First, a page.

KINEMATIC EVOLUTION THE STILLWELL ANTICLINE SYSTEM, WEST TEXAS: IMPLICATIONS FOR FLUID FLOW WITHIN SUBSURFACE SYSTEMS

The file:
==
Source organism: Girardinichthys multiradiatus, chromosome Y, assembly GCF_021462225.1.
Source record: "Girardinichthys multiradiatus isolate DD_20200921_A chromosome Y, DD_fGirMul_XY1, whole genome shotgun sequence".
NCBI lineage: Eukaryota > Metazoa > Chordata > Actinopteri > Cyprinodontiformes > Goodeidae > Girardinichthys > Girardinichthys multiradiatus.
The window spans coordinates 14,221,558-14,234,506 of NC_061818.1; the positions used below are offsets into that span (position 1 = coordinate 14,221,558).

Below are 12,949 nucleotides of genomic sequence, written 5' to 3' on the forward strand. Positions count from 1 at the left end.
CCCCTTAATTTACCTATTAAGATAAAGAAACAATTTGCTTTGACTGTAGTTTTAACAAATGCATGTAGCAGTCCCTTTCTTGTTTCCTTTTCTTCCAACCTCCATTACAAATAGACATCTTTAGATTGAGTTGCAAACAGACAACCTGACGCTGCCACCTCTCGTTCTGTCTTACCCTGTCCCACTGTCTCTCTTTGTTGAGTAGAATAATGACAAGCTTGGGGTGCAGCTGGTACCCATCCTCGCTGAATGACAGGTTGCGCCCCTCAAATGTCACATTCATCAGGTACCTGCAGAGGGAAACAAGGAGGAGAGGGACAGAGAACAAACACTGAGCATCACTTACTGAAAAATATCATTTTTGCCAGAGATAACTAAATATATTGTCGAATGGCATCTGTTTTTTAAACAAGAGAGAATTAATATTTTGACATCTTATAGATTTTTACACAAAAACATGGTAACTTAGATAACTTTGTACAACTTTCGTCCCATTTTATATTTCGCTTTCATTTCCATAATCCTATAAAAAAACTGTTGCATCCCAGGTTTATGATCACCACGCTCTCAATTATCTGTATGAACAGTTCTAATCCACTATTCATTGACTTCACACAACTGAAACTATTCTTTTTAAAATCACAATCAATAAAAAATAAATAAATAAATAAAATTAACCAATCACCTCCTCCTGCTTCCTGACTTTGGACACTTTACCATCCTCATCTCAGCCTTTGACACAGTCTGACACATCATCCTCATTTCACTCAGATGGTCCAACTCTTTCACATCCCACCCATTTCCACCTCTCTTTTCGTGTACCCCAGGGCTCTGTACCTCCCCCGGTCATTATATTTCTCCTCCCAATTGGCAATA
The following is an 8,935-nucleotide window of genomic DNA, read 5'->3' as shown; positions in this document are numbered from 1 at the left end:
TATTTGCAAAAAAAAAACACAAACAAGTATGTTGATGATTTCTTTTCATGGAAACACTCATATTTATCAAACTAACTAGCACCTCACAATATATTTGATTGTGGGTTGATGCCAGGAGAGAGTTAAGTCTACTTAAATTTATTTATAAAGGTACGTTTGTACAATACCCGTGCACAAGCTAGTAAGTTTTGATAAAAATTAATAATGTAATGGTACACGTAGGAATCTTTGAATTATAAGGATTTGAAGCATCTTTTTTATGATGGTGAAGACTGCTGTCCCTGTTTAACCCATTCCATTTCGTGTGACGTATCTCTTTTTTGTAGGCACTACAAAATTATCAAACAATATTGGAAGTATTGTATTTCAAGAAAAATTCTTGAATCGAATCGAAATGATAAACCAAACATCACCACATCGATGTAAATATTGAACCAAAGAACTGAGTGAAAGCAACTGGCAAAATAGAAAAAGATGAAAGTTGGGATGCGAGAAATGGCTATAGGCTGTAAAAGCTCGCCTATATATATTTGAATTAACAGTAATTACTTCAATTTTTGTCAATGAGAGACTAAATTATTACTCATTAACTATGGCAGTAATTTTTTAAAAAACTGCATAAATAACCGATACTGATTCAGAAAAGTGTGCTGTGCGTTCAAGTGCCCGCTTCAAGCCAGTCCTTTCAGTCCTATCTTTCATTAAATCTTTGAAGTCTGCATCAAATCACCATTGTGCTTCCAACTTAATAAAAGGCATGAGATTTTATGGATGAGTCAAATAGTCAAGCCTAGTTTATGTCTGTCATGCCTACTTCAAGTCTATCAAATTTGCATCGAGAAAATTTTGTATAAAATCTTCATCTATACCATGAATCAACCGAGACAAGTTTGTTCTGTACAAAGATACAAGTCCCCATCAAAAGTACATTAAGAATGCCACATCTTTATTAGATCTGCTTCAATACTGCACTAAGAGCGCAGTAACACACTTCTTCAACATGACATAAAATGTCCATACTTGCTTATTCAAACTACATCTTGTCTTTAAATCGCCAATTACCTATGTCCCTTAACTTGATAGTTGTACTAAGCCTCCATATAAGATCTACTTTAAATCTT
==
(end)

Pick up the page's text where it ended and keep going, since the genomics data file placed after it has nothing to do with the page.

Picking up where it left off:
We use field data, cross-section construction, and computer kinematic modeling to demonstrate the relationship between documented fold geometries and the evolution of fault-propagation folding along the Stillwell anticline system. The fold system consists of three northwest-trending, left-stepping en echelon segments, with fold amplitudes that decrease near the boundaries between segments. Thus, cross-section geometries from different locations along the Stillwell anticline system capture different temporal snapshots of fold evolution, likely related to different magnitudes of displacement along the fault system that cores the anticline. These snapshots reveal a fold system that evolved according to classic kink-band kinematics, likely cored by three blind thrust faults with planar frontal ramps propagating upward from flat decollements. This model implies both displacement-parallel and strike-parallel propagation of a subsurface fault system, with linkage between these faults taking place at the left steps in the anticline system; fluid pathways would likely be dependent on the stage of thrust fault propagation and linkage. At locations with greater fold amplitudes, we documented significant meter-scale faulting and fracturing focused adjacent to the steep front limb of the asymmetric system, consistent with the position of greatest strain predicted by computer kinematic modeling of fault-propagation folding. This investigation constrains likely fluid pathways within the underlying fault system, suggests enhanced localized fracturing, and provides context for future studies of fracture formation in a well-constrained anticline system.